Washington: President Barack Obama on Friday issued a sweeping directive to enshrine his administration’s historic opening with Cuba well beyond the end of his presidency, setting a new policy to lift the embargo that codified the Cold War rupture as he ended restrictions on importing Cuban rum and cigars.
The action formalises the shift toward normalisation that the president unveiled nearly two years ago with the announcement that he and President Raul Castro of Cuba had secretly agreed to repair their countries’ relationship. Obama was using executive power to transform what has been one of his top foreign policy priorities — and a vivid example of his strategy of engaging with former adversaries — into a set of official mandates that could shape US policy toward Cuba for years to come.
Obama on Friday also made what aides said were likely his final major modifications to loosen US sanctions on Cuba before leaving office, including lifting the $100 limit on bringing Cuban rum and cigars into the United States. The revisions will also allow Cuban pharmaceuticals to be approved by the Food and Drug Administration and imported into the United States, permit online retailers to sell goods in Cuba and allow credit financing for the sale of agricultural goods, such as tractors and pesticides, to Cuba.
“I thought that might wake some of you up,” Susan Rice, the president’s national security adviser, told an audience in a speech here Friday as she outlined the policy changes. “You can now celebrate with Cuban rum and Cuban cigars.”
The changes are an attempt by Obama to press forward with his thaw with Cuba even in the face of lingering opposition in Congress to repealing the embargo. The 12-page document he approved on Friday does not erase the laws restricting tourism and trade — only a vote of Congress can do that — but it declares the legislation at odds with US. policy, and requires that the administration lobby Congress to eliminate it.
Opponents of the opening, including some Cuban-American lawmakers who have characterised the policy as a concession to a brutal autocratic regime that denies its citizens basic human rights, swiftly denounced the latest move.
“Today’s announcement reaffirms the fact that President Obama’s Cuba policy puts the Castro regime’s interests first, profits ahead of America’s national security and the Cuban people’s rights and dignity dead last,” Sen. Marco Rubio, R-Fla., said Friday.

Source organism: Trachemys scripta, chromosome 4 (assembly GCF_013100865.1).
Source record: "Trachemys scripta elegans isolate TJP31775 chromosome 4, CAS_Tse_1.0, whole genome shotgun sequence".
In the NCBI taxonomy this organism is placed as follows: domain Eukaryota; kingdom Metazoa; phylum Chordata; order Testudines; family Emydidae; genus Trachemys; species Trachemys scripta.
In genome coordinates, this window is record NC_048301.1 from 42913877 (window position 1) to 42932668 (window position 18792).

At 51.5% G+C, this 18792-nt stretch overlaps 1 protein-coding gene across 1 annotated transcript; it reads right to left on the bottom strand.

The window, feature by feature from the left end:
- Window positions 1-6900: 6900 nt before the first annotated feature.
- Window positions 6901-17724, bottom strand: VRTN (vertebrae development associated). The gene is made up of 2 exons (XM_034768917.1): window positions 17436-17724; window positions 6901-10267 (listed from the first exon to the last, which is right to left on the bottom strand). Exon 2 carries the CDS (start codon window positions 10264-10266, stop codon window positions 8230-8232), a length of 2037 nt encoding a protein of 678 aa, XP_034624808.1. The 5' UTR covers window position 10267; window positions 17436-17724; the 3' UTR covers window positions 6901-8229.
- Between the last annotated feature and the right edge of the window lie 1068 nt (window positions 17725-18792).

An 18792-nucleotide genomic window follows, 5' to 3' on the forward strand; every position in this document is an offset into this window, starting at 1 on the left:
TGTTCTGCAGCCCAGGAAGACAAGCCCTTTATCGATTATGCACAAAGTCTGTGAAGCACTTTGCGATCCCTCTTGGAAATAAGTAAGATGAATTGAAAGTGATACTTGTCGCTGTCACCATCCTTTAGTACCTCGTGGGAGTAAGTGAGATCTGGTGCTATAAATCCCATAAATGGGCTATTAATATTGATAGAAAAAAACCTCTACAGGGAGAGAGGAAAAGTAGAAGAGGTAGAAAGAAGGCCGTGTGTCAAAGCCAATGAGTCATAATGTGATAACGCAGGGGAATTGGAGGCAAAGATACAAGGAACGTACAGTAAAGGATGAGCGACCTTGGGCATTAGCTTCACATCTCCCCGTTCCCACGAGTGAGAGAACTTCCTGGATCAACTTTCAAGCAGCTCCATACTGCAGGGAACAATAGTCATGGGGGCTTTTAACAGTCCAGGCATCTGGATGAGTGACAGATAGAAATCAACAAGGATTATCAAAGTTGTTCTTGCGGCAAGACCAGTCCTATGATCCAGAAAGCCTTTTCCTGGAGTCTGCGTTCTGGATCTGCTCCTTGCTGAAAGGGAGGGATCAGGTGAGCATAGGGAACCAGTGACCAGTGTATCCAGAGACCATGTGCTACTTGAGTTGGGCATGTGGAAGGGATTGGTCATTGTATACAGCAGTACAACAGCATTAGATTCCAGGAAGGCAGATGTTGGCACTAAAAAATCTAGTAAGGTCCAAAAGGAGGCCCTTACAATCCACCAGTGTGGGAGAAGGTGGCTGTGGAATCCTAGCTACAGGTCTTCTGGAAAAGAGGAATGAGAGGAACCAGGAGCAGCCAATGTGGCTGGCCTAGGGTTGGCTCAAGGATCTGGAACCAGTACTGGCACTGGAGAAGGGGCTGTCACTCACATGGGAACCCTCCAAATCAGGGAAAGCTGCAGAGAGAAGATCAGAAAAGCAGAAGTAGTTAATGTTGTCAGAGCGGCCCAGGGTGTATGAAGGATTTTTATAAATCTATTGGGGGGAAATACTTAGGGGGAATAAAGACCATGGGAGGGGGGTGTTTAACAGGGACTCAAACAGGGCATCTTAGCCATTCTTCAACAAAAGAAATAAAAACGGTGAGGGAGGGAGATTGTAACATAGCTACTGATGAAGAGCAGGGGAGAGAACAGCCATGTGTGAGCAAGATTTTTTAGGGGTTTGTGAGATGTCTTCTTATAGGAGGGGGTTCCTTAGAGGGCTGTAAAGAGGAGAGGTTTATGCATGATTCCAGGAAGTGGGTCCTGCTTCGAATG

Yet support is growing on Capitol Hill for the approach, and it would take another directive by a future president to reverse Friday’s move, something that Obama’s top advisers argued would be difficult for a successor; they say the shift is already reshaping the way Americans travel to and do business with Cuba.
“This directive takes a comprehensive and whole-of-government approach to promote engagement with the Cuban government and people, and make our opening to Cuba irreversible,” Obama said in a statement. “Challenges remain — and very real differences between our governments persist on issues of democracy and human rights — but I believe that engagement is the best way to address those differences and make progress on behalf of our interests and values.”
The publication of the document — an unclassified directive that lays out the specific goals and strategy for US engagement with Cuba — was significant after decades of secrecy and mistrust overhanging the relationship. “We are not seeking to impose regime change on Cuba,” the directive reads, asserting that “the embargo is outdated and should be lifted.”
As if to underscore a stark shift from the spying and suspicion of the past, the document specifically requires that US-led “democracy programs” — which the Castro government has denounced as secret efforts to destabilise the country — be “transparent.”
“The United States used to have secret plans for Cuba; now our policy is fully out in the open and online for everyone to see and read,” Rice said in her speech Friday. “What you see is what you get.”
The latest regulatory changes, which take effect Monday, leave in place restrictions on agricultural and many other imports from Cuba, and a bar on Cuban banks opening accounts in the United States, which makes financial transactions between the two countries unwieldy.
The current $400 limit on the amount of Cuban merchandise that can be brought into the United States, however, will be eliminated, and with it, the cap on rum and tobacco products. The change bears practical and symbolic significance for a country that prides itself on its cigars and rum, both industries controlled by the government, whose popularity have become a symbol for the lasting strictures of the embargo.
During secret talks in Canada to seal the initial agreement on normalisation, Cuban officials would routinely bring boxes of Cuban cigars and bottles of Havana Club rum to their US counterparts, gifts that served as implicit criticism of the embargo that barred Obama’s team from bringing them home to enjoy. President John F. Kennedy dispatched his press secretary, Pierre Salinger, to horde 1,000 Cuban cigars for his private stash before signing the executive order instituting the trade embargo, according to a 1992 article Salinger wrote in Cigar Aficionado magazine.